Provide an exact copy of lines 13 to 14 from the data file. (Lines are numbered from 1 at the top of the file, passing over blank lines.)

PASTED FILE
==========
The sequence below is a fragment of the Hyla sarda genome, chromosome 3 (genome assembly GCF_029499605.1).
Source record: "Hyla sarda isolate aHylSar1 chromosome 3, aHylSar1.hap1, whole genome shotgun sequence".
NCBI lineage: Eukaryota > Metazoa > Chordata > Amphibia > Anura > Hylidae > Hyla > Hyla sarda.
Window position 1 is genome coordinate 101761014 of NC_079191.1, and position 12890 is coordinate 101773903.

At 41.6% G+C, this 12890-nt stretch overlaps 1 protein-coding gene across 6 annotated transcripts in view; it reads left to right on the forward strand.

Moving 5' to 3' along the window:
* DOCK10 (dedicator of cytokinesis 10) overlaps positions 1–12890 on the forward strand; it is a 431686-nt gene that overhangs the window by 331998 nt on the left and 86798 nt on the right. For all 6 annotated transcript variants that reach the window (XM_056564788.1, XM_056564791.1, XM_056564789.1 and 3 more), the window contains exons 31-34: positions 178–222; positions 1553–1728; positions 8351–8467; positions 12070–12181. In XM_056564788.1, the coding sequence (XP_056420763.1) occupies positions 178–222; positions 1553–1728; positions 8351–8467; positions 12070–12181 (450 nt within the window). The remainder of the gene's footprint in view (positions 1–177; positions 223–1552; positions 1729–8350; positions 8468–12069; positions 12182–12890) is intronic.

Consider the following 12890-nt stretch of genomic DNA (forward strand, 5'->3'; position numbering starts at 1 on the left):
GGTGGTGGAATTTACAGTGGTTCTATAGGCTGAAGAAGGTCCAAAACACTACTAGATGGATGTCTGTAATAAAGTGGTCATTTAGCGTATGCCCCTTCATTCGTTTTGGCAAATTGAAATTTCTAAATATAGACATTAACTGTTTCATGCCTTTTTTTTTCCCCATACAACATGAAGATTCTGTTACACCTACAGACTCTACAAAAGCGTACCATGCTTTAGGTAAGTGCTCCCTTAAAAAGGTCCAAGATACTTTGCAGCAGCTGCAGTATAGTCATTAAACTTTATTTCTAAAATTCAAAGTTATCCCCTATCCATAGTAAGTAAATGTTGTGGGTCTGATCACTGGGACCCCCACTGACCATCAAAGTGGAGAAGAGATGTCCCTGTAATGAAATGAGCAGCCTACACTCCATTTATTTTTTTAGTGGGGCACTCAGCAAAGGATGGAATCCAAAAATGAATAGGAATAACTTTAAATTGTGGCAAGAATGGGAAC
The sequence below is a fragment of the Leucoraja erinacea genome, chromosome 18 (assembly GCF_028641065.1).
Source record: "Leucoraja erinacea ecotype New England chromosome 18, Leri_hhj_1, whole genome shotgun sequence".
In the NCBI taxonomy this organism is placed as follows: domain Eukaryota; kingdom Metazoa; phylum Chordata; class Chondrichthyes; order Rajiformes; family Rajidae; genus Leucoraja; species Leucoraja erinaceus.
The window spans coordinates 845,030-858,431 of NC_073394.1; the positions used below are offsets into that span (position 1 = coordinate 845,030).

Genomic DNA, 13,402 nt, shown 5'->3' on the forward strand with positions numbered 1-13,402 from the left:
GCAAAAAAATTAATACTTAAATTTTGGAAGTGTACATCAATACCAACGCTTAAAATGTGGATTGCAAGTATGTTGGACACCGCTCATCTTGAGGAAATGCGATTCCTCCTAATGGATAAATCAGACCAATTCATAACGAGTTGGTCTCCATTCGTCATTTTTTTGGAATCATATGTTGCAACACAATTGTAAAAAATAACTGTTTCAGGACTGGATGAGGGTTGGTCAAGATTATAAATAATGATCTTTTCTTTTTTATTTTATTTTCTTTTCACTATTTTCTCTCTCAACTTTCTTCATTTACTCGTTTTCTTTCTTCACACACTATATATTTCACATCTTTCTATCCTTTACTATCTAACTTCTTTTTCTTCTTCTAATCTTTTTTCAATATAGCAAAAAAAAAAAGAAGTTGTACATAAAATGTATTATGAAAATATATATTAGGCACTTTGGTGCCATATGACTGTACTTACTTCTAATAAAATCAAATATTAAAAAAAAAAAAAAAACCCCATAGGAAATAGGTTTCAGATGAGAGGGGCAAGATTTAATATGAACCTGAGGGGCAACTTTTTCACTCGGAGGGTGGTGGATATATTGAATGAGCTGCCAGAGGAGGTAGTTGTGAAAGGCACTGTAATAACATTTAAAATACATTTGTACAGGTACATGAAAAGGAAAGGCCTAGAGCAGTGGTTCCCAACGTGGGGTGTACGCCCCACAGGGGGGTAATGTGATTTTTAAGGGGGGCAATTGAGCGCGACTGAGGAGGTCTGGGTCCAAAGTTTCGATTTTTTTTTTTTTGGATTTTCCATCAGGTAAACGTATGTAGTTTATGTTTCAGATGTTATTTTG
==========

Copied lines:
The window spans coordinates 845,030-858,431 of NC_073394.1; the positions used below are offsets into that span (position 1 = coordinate 845,030).

Genomic DNA, 13,402 nt, shown 5'->3' on the forward strand with positions numbered 1-13,402 from the left: